What it's all about
The UN Food Summit will be held in New York on the 21st September 2021. There are some key and pressing issues that have come about, not only because of the pandemic but also spikes in climate change extremes highlighted by the earlier meeting in Rome this year.
This meeting is fundamentally focused on having a sustainable source of food and sustainable lifestyle for growing, sourcing, processing and consuming food at a global level. It looks to address the imbalance with regards to the impact on the environment and wildlife with current food production and importantly looks to address hunger. We have a growing population and currently, an unsustainable method of feeding them. Food waste will and a global agricultural agreement will be high on the discussion of topic, highlighting how our cultures movement towards a sustainable diet and sustainable living.
The intention is to bring as many affected representatives from various cultures across the globe to give a fair representation of the current state and importantly, how to address the problem so that we have more fair and sustainable practices for all of us.
What did the Rome meeting teach us?
The meeting in Rome highlighted some hugely important matters… We have a lot of different opinions on what we should do next (more than 2,000 ideas were distilled from a variety of discussions) and we definitely need to look at the most achievable themes that can be tackled and agreed upon at the next summit.
We have a lot of great ideas being put forward but whilst we all work separately, the overall stability and sustainability of what we do will only benefit the wealthy on a short term basis, with the lower lands and less financially affluent countries really taking the hit. It’s no surprise that communities with less money, less access to education and less technology are the worst affected and first hit by extreme circumstances of climate change.
Rome has taught us that a unified approach where everyone is on board and takes part is our best chance of a happier and more prosperous future for all of us.
What do we want to achieve?
This one is pretty easy in terms of what we want but it will be interesting to see what comes out of the meeting. This won’t be another Paris agreement, where we’re looking to attach an element of force to anything decided at the summit, however the idea is that we will have clear pathways going forward and clear actions.
Access to nutritious food for everyone
As I said, these are clear pathways to goals that need implementing. Nutritious food for everyone is a steep ask in isolation but they are separated into action areas. Fundamentally everyone should have access to healthy food without struggle. This is an aim and will be an iterative process but will only be achieved by making a start.
This is one where we can all get involved in and have a strong responsibility to do so. Over 800 million globally suffer from starvation and malnutrition, with overconsumption being a large contributor to the problem. Eating and consuming more sustainably, including energy, transport and fashion is essential. Food loss must be slashed and a circular economy to benefit opportunities for minorities, indigenous communities and the urban poor must be in place.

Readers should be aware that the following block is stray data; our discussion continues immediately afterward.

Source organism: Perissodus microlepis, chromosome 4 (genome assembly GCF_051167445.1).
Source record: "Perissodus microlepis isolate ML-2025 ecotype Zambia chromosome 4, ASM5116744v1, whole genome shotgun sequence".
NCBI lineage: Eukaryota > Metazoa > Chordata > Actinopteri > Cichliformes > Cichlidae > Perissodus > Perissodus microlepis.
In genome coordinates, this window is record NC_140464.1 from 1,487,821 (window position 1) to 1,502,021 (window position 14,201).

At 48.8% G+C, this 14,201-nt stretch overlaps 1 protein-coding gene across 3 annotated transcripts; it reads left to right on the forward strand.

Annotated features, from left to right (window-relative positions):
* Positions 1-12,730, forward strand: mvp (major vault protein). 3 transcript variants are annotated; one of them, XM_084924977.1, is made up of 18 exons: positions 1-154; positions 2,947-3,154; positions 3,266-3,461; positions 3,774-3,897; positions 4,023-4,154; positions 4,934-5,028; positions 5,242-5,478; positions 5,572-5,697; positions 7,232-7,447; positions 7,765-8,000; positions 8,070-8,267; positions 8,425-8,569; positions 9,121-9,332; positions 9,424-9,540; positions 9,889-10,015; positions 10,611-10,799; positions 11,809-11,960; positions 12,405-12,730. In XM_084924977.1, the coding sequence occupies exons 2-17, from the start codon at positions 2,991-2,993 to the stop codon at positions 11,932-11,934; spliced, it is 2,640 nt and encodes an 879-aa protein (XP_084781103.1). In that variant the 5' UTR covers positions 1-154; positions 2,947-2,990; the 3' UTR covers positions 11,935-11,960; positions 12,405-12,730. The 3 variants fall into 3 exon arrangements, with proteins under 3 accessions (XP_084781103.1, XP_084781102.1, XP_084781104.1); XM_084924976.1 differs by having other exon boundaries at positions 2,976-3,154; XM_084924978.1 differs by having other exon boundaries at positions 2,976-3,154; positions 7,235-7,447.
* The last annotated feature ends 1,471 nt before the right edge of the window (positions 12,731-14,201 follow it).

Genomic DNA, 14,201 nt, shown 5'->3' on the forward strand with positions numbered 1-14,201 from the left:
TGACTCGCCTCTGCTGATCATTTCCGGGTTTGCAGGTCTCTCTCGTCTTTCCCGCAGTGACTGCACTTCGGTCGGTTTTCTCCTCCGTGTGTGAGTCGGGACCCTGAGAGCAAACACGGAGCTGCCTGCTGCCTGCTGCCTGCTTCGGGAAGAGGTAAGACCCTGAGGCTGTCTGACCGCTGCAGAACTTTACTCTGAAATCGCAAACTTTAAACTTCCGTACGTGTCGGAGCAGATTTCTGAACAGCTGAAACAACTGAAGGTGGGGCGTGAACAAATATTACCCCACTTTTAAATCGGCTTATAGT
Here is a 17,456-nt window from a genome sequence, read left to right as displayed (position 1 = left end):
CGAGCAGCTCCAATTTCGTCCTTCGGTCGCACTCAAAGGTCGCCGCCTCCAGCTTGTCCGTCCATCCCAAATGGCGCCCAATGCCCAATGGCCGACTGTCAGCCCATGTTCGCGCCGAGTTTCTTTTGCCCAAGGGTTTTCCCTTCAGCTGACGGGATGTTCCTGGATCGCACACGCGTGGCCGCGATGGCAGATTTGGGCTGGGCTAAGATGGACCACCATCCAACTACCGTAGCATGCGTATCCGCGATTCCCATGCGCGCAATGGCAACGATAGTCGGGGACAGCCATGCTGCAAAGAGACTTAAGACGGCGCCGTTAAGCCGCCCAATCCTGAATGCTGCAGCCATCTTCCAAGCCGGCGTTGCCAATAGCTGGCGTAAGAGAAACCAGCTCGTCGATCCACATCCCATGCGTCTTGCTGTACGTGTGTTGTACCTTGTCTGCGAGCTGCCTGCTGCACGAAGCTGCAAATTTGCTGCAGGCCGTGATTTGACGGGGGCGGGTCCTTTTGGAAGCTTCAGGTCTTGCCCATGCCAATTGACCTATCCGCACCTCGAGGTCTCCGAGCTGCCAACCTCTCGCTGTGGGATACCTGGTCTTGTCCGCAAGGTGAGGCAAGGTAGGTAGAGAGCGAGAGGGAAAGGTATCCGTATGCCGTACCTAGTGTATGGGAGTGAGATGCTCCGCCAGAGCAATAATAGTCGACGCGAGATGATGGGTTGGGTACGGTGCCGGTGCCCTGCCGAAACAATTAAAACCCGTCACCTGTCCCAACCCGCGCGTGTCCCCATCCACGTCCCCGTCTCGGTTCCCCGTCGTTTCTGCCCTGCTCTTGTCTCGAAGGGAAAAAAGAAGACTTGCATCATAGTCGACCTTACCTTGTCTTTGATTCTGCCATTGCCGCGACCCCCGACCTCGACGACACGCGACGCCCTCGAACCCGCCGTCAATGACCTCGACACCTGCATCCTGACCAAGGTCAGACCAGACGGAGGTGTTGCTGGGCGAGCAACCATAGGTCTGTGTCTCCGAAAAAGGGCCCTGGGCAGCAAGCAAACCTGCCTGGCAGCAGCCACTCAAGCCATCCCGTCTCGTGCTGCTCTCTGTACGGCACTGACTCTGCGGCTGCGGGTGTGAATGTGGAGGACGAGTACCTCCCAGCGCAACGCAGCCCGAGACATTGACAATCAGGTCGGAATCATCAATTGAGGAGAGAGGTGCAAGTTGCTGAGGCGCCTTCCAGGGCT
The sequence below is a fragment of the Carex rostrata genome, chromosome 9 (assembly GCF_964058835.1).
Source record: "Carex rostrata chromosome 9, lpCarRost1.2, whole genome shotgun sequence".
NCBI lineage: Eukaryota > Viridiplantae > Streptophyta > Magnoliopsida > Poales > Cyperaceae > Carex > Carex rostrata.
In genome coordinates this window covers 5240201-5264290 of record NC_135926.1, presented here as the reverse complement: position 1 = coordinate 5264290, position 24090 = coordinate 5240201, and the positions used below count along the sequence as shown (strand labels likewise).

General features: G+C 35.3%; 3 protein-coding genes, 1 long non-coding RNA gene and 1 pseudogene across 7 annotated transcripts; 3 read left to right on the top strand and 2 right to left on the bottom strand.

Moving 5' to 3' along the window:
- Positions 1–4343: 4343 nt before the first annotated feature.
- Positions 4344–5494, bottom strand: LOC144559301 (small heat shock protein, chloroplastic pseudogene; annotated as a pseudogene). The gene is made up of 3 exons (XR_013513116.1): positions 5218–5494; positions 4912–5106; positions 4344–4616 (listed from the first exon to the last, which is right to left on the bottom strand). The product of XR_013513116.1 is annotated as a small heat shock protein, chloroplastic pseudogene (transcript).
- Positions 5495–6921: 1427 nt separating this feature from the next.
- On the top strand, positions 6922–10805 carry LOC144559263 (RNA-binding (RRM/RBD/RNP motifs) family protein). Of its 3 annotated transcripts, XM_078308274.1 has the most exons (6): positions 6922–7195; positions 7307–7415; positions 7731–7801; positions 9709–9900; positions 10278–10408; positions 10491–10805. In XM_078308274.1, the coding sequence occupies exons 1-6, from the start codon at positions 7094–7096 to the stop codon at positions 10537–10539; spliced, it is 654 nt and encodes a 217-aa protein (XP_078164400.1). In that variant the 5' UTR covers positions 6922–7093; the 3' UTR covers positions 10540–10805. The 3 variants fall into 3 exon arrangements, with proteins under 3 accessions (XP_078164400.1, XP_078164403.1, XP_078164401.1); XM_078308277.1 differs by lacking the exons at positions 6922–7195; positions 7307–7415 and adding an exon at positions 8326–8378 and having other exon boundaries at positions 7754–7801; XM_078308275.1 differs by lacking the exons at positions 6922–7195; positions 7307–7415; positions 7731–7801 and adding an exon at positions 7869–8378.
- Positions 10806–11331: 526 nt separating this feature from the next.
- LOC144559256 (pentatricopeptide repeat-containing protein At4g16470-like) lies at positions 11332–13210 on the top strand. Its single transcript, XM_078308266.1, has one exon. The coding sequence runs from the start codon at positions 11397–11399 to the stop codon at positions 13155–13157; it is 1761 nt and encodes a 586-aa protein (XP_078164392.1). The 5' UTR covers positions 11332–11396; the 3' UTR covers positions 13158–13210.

Nature Positive Production
Optimising environmental resourcing of food will reduce biodiversity. This third objective is to harness the natural ecosystems we have to help support the value of small-scale farmers along the chain and to educate universally so that production doesn’t harm the environment and helps to restore ecosystems and lower loss.
Livelihood and Equality
Objective number 4 also seems like an action we can all make a conscious effort to get involved in. Localising food systems and ensuring there is a more fair trade, encouraging entrepreneurship and enabling the most affected to gain employment and support their communities to do the same is a good balance here. Supporting small businesses and buying fair trade where possible should become much more common place.
This is worthwhile planning for now while we are looking to have everything in place. Resilience is specifically focused on making sure that political, financial and climate changes aren’t affecting the food infrastructure.
Who is responsible?
For the meeting, there are multiple corporations and over 145 governments that are taking part in the discussions, however fundamentally we are all responsible. The actions that are intended to be put into place will be rolled out as soon as is possible if they are agreed to, with governments and smaller holding and companies encouraged to make this roll down to their employees and customers.
We are all responsible and the sooner we get worker together, the more we all benefit from it.
What can we do?
Whilst keeping a keen eye on the findings of this, as well as the sustainable fashion week between 17th and 21st September, it’s important to be aware of what actions we can take in the meantime.
- Make simple food swaps to be more sustainable.
- Look to buy from more local sources
- Minimise your waste – there are plenty of broths and food prep you can do that take no time but save money and are generally are healthier for you!
- Get mobile. Transport emissions really do matter, so if you can drive less and walk more, you’ll feel fitter and save the planet.
- Keep informed. Learning about a sustainable lifestyle doesn’t have to be taxing but the rewards are amazing for you and the environment.
- Pre-loved is where it’s at for clothing. There are plenty of ways to stop the waste involved with textiles.
- Look out for apps like Whywaste, Wasteless – Sell More, Waste Less, Gander, that focus on minimising food waste. We can all make choices that involve consuming and wasting less!